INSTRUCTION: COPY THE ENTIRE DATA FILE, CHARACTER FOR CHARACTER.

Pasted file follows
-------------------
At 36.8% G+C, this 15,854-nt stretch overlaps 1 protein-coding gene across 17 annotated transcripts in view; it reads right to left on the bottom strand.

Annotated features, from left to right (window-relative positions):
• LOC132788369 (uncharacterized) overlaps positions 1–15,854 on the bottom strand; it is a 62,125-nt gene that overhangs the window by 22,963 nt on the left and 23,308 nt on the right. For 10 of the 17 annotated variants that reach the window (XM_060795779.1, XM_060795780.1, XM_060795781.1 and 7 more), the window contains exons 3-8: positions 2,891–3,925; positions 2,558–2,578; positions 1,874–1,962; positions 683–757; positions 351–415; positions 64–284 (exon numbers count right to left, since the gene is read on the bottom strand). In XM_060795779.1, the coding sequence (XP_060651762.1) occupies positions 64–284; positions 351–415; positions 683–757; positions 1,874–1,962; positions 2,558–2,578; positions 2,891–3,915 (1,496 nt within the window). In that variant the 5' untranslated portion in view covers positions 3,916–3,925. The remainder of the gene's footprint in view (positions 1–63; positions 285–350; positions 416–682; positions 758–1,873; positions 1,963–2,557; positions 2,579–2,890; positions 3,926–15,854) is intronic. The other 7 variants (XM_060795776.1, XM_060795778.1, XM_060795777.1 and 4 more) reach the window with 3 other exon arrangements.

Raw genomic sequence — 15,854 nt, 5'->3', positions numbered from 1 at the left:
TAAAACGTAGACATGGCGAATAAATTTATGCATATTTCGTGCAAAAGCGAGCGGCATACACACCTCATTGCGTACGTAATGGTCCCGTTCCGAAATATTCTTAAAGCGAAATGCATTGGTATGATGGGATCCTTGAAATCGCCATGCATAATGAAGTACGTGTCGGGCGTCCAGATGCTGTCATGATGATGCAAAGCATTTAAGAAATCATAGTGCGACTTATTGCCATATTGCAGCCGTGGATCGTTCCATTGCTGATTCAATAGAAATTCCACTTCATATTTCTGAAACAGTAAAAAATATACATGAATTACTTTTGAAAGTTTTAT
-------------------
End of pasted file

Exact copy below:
At 36.8% G+C, this 15,854-nt stretch overlaps 1 protein-coding gene across 17 annotated transcripts in view; it reads right to left on the bottom strand.

Annotated features, from left to right (window-relative positions):
• LOC132788369 (uncharacterized) overlaps positions 1–15,854 on the bottom strand; it is a 62,125-nt gene that overhangs the window by 22,963 nt on the left and 23,308 nt on the right. For 10 of the 17 annotated variants that reach the window (XM_060795779.1, XM_060795780.1, XM_060795781.1 and 7 more), the window contains exons 3-8: positions 2,891–3,925; positions 2,558–2,578; positions 1,874–1,962; positions 683–757; positions 351–415; positions 64–284 (exon numbers count right to left, since the gene is read on the bottom strand). In XM_060795779.1, the coding sequence (XP_060651762.1) occupies positions 64–284; positions 351–415; positions 683–757; positions 1,874–1,962; positions 2,558–2,578; positions 2,891–3,915 (1,496 nt within the window). In that variant the 5' untranslated portion in view covers positions 3,916–3,925. The remainder of the gene's footprint in view (positions 1–63; positions 285–350; positions 416–682; positions 758–1,873; positions 1,963–2,557; positions 2,579–2,890; positions 3,926–15,854) is intronic. The other 7 variants (XM_060795776.1, XM_060795778.1, XM_060795777.1 and 4 more) reach the window with 3 other exon arrangements.

Raw genomic sequence — 15,854 nt, 5'->3', positions numbered from 1 at the left:
TAAAACGTAGACATGGCGAATAAATTTATGCATATTTCGTGCAAAAGCGAGCGGCATACACACCTCATTGCGTACGTAATGGTCCCGTTCCGAAATATTCTTAAAGCGAAATGCATTGGTATGATGGGATCCTTGAAATCGCCATGCATAATGAAGTACGTGTCGGGCGTCCAGATGCTGTCATGATGATGCAAAGCATTTAAGAAATCATAGTGCGACTTATTGCCATATTGCAGCCGTGGATCGTTCCATTGCTGATTCAATAGAAATTCCACTTCATATTTCTGAAACAGTAAAAAATATACATGAATTACTTTTGAAAGTTTTAT